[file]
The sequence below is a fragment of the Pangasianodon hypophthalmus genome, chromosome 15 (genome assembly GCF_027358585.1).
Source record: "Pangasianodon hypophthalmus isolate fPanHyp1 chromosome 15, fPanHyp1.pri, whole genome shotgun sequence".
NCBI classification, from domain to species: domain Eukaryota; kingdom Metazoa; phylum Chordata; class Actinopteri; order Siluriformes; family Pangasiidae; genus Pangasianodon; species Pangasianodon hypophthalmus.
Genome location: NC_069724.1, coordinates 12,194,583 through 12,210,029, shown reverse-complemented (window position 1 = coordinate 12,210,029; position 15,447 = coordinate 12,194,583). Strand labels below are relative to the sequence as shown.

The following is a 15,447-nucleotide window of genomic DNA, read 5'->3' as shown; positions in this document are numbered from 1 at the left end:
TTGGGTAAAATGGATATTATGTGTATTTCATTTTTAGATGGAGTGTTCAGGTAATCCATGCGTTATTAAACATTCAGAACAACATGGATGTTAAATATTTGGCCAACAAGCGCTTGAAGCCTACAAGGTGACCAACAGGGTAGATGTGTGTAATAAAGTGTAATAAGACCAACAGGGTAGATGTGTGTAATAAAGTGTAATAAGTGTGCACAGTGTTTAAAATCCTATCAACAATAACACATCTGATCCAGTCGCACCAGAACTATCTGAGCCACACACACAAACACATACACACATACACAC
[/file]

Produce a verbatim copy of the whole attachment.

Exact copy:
The sequence below is a fragment of the Pangasianodon hypophthalmus genome, chromosome 15 (genome assembly GCF_027358585.1).
Source record: "Pangasianodon hypophthalmus isolate fPanHyp1 chromosome 15, fPanHyp1.pri, whole genome shotgun sequence".
NCBI classification, from domain to species: domain Eukaryota; kingdom Metazoa; phylum Chordata; class Actinopteri; order Siluriformes; family Pangasiidae; genus Pangasianodon; species Pangasianodon hypophthalmus.
Genome location: NC_069724.1, coordinates 12,194,583 through 12,210,029, shown reverse-complemented (window position 1 = coordinate 12,210,029; position 15,447 = coordinate 12,194,583). Strand labels below are relative to the sequence as shown.

The following is a 15,447-nucleotide window of genomic DNA, read 5'->3' as shown; positions in this document are numbered from 1 at the left end:
TTGGGTAAAATGGATATTATGTGTATTTCATTTTTAGATGGAGTGTTCAGGTAATCCATGCGTTATTAAACATTCAGAACAACATGGATGTTAAATATTTGGCCAACAAGCGCTTGAAGCCTACAAGGTGACCAACAGGGTAGATGTGTGTAATAAAGTGTAATAAGACCAACAGGGTAGATGTGTGTAATAAAGTGTAATAAGTGTGCACAGTGTTTAAAATCCTATCAACAATAACACATCTGATCCAGTCGCACCAGAACTATCTGAGCCACACACACAAACACATACACACATACACAC